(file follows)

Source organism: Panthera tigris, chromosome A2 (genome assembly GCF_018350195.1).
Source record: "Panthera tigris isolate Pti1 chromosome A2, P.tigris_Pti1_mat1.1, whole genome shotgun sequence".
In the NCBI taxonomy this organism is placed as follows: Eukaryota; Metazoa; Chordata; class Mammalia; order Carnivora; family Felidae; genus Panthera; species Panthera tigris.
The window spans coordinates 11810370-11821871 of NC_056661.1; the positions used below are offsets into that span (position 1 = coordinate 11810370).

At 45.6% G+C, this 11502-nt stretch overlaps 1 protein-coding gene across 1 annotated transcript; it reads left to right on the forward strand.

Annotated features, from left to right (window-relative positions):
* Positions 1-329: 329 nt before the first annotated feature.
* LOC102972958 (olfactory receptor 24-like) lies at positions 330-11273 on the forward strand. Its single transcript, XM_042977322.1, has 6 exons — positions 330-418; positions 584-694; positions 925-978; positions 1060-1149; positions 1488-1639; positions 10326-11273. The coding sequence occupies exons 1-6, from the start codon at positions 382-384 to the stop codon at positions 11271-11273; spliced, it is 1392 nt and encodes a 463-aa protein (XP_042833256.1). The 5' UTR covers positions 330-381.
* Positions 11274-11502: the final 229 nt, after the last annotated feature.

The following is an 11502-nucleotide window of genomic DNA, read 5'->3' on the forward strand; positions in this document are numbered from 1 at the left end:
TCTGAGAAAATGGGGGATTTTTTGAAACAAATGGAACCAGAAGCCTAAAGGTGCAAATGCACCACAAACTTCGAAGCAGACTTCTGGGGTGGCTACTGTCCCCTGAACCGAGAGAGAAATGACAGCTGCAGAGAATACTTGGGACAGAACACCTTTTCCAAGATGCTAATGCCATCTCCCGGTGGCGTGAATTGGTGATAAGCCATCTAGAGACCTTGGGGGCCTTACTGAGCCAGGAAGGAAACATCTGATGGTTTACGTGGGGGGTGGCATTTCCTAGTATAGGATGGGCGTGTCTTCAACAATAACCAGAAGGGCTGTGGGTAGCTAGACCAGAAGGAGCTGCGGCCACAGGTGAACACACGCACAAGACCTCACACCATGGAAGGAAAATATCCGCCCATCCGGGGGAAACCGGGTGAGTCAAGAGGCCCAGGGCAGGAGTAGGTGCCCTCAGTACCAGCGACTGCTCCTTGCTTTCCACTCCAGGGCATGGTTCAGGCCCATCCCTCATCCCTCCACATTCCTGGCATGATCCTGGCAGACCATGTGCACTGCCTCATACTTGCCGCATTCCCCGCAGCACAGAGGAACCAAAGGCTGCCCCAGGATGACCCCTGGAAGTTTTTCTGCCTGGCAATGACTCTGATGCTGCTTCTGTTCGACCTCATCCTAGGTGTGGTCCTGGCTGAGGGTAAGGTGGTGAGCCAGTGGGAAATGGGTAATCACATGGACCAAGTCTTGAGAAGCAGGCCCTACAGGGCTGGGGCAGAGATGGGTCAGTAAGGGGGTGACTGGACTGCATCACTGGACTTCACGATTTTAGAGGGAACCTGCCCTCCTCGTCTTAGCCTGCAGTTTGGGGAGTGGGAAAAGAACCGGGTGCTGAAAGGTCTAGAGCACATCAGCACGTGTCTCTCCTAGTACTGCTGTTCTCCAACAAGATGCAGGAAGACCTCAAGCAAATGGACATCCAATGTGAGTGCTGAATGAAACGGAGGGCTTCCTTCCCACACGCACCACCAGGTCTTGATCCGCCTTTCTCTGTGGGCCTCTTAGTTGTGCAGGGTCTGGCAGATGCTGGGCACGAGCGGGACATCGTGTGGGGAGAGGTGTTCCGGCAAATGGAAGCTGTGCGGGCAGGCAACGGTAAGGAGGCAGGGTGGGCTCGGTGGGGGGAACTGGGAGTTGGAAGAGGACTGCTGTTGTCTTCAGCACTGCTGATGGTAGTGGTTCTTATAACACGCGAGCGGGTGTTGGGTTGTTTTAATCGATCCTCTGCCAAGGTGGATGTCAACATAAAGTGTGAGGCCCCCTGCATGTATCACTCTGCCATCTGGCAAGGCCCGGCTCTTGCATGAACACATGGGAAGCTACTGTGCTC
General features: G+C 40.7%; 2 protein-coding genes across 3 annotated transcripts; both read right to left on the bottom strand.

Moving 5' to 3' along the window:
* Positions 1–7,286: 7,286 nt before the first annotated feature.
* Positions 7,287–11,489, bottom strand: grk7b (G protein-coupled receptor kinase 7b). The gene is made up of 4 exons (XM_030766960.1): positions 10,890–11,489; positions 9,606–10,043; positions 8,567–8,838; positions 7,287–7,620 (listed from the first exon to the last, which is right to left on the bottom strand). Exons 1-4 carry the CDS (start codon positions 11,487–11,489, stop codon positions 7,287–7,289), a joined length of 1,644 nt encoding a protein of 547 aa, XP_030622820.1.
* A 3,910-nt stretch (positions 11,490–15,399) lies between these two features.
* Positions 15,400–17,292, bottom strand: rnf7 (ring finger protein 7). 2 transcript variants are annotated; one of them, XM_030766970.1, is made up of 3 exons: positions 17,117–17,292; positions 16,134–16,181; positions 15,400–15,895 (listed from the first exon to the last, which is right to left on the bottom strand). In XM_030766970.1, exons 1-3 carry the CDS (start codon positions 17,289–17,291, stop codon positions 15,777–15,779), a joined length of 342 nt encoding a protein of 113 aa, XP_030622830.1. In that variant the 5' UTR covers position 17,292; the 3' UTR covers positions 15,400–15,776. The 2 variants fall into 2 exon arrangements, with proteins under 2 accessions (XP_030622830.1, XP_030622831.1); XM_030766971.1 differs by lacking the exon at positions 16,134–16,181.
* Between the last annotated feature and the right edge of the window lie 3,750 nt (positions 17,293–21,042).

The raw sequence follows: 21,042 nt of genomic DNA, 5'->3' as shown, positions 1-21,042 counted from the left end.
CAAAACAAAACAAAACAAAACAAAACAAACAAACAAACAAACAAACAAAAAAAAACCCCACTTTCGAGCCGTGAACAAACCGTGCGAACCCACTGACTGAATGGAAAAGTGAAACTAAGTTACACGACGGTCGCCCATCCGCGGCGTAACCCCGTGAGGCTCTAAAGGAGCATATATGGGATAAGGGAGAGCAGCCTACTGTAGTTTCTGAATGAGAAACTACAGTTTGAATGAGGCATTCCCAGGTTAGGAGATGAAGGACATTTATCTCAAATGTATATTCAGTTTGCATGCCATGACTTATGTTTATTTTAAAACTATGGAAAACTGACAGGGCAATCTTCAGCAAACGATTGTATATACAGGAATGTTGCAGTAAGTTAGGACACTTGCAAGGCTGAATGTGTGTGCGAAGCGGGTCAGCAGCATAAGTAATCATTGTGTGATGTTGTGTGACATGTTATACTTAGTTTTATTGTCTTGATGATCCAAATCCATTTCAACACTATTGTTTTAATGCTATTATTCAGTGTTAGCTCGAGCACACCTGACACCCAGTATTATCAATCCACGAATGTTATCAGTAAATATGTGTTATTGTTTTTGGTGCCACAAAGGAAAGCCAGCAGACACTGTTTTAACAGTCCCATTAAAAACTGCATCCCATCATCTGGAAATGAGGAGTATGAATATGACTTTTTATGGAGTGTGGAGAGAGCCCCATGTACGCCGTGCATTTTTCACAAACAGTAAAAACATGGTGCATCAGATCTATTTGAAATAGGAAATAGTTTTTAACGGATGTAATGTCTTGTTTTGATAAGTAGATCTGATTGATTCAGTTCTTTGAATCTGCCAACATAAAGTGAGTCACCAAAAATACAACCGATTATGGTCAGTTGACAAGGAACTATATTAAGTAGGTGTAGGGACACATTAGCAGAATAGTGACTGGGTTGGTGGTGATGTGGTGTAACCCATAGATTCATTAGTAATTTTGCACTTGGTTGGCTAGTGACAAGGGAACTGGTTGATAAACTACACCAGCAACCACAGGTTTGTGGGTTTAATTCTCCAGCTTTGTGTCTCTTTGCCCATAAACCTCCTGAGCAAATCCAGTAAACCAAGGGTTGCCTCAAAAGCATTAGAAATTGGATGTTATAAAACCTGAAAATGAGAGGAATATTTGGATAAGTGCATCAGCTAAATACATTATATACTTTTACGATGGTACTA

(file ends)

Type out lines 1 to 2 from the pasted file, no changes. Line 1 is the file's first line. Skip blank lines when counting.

Source organism: Panthera tigris, chromosome A2 (genome assembly GCF_018350195.1).
Source record: "Panthera tigris isolate Pti1 chromosome A2, P.tigris_Pti1_mat1.1, whole genome shotgun sequence".